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How to handle confrontation like an adult

BY: metro.co.uk

Scared of having that ‘little chat’?

Aren’t we all. You’re sitting at work when *ping* an email drops into your inbox.

It’s Sandra from HR asking for a ‘quick chat’. Sounds ominous.

You’re sure she’s never liked you and now she’s found some reason to make you really suffer.

 Your entire body runs hot. Confrontation is not your strong suit.

Actually, if you’re honest, you hate it.

Cate Mackenzie, qualified psychosexual therapist and couples counsellor, tells Metro.co.uk: ‘It’s not what we’re doing, it’s how we’re doing it.

‘People get caught in a ‘cortisol dump’. When someone is stressed, their body releases hormones; cortisol, adrenaline and testosterone, which hinder their ability to think straight.’

 If you want to handle confrontation without getting worked up into a stress-induced frenzy, there are some simple steps you can take.

 Take a moment to slow down

The minute a confrontation rears its head, you probably react like this: You panic, think of the worst case scenario and then ‘bite the bullet’ by launching into an argument. ‘Slow down.

 It’s helpful to think appreciative thoughts or do something that helps you feel better like dancing, meditation, or relaxation,’ explains Mackenzie.

 ‘You’re more likely to have a better conversation when you’re in your body, not your head.’

Sadly, it may not always be possible to dance or meditate – if you’re at work, for instance – but give yourself a second to just chill. Take some deep breaths; in and out.

Figure out what you want

Now you’re feeling calmer, consider how you want this to go down.

 For example, if you’re about to come head-to-head with nit-picky Sandra, you may want her to get off your back.

 ‘Create an intention before you go toward a communication,’ explains Mackenzie.

‘It can be helpful to envision what you would really like and imagine this happening and working.

 This sets your mind into a positive place.’

 To avoid becoming defensive or angry, focus on the end result.

 Having a preferred outcome in mind means you’ll make better choices and articulate yourself well.

Check the time is right

If your confronter has come to you, you can be pretty darn sure that the timing is right for them.

Your move. However, if you’ve got a burning issue to raise, you need to be certain the other person has the time to hear you out.

 Before you go bulldozing in, ask the most important question of all.

‘Ask if it’s a good time to talk,’ says Mackenzie.

 ‘Take a second to check that the person has time to talk and that they are in the right headspace.’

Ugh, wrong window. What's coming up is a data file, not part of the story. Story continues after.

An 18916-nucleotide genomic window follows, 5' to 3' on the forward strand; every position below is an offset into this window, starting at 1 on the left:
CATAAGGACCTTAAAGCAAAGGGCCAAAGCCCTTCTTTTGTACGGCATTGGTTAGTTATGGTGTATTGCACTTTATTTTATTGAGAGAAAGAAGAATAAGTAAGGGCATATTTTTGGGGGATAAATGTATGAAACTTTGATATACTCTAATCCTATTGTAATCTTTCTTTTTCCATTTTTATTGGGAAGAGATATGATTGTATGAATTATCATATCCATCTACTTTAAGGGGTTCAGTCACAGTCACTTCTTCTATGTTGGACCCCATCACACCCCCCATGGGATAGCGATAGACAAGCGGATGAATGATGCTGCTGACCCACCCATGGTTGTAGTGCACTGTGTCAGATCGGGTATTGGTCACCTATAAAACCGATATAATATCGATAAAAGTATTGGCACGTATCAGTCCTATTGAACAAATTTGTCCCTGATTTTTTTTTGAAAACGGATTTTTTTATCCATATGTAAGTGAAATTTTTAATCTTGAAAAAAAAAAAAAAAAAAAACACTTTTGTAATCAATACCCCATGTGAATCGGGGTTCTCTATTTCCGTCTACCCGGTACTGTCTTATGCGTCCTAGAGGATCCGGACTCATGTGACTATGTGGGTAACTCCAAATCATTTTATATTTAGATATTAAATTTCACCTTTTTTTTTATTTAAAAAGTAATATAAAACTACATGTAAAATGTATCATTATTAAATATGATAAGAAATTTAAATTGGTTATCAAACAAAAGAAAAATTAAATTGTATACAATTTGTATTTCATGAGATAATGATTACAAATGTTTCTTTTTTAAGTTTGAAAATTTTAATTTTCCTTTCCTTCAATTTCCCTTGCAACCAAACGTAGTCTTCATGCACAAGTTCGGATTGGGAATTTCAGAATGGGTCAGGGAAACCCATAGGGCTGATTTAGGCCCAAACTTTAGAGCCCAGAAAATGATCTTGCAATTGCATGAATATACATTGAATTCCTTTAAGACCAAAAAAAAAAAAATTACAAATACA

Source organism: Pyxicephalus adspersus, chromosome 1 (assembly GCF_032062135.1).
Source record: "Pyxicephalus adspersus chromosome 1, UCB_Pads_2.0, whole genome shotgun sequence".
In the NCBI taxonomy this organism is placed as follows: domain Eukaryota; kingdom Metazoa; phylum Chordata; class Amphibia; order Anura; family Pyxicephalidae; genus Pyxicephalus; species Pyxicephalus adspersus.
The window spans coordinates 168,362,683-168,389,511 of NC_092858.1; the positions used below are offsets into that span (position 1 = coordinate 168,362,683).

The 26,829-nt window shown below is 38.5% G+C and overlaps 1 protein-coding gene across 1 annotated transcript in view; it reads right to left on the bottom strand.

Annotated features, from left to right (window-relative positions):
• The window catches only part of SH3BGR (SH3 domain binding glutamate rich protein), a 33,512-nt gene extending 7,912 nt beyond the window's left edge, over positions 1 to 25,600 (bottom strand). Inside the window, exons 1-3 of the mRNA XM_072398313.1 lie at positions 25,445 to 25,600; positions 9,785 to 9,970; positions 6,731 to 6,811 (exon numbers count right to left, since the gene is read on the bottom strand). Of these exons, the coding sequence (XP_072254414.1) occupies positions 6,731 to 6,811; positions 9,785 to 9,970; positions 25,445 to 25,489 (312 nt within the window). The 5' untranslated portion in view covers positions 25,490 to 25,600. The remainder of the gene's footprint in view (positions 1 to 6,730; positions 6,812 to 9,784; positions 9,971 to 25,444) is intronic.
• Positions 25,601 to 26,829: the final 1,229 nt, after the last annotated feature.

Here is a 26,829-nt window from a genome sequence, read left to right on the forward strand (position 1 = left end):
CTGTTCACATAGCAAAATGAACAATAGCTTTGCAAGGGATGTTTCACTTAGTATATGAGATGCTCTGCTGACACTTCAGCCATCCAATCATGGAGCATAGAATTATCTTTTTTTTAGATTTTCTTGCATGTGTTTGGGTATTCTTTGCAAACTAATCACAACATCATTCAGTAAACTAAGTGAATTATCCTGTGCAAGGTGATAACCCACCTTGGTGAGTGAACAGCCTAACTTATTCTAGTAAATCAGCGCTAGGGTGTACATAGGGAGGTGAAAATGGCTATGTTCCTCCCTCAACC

Never attack the other person

Now, for the golden rule of any confrontation.

‘Avoid attacking the other person. When you attack someone, they go into a defensive mode,’ says Mackenzie.

‘It’s very normal – just look at any culture; any society.

We have to go to people with the big discussion in a very calm way or we will engage their defence.’

If you want to handle confrontation like an adult, you’re going to need to act like an adult.

That means ignoring your gut instinct to start a slanging match and approaching the issue in a calmer, more conscientious manner.

Use the ‘appreciation sandwich’

Luckily, there’s a method you can use here.

 The Temperature Reading, created by author and therapist Virginia Satir, is a five-step method that helps people communicate well.

While it’s a tad hefty for a novice confronter, Mackenzie offers a snappier version.

 ‘I use an adaptation of this in my client work as a three-stage method called an appreciation sandwich,’ says Mackenzie.

‘You start with an appreciation; letting the person know you appreciate their time or attention.’

 Think of this part as giving someone a piece of chocolate right before you tell them some bad news.

It sweetens the medicine. ‘Move onto the puzzle; querying what happened without accusing them.’

 For instance, you might innocently question why Sandra continuously sends you emails rather than simply speaking to you in person.

‘And you finish with a request; asking them to do something or suggesting a solution you can work on together.’

So, you might suggest having a monthly meeting with Sandra, which will conveniently mean she doesn’t have to bother you 24/7. Nicely done.

Of course, in a perfect world, we could all just get along and never have a problem with one another.

It would sunshine, rainbows, and all that jazz. But, as we all know, this is not a perfect world.

 So since you’re going to have to deal with it anyhow, you should at least be prepared.

 Give the steps here a whirl, go forth, and confront.

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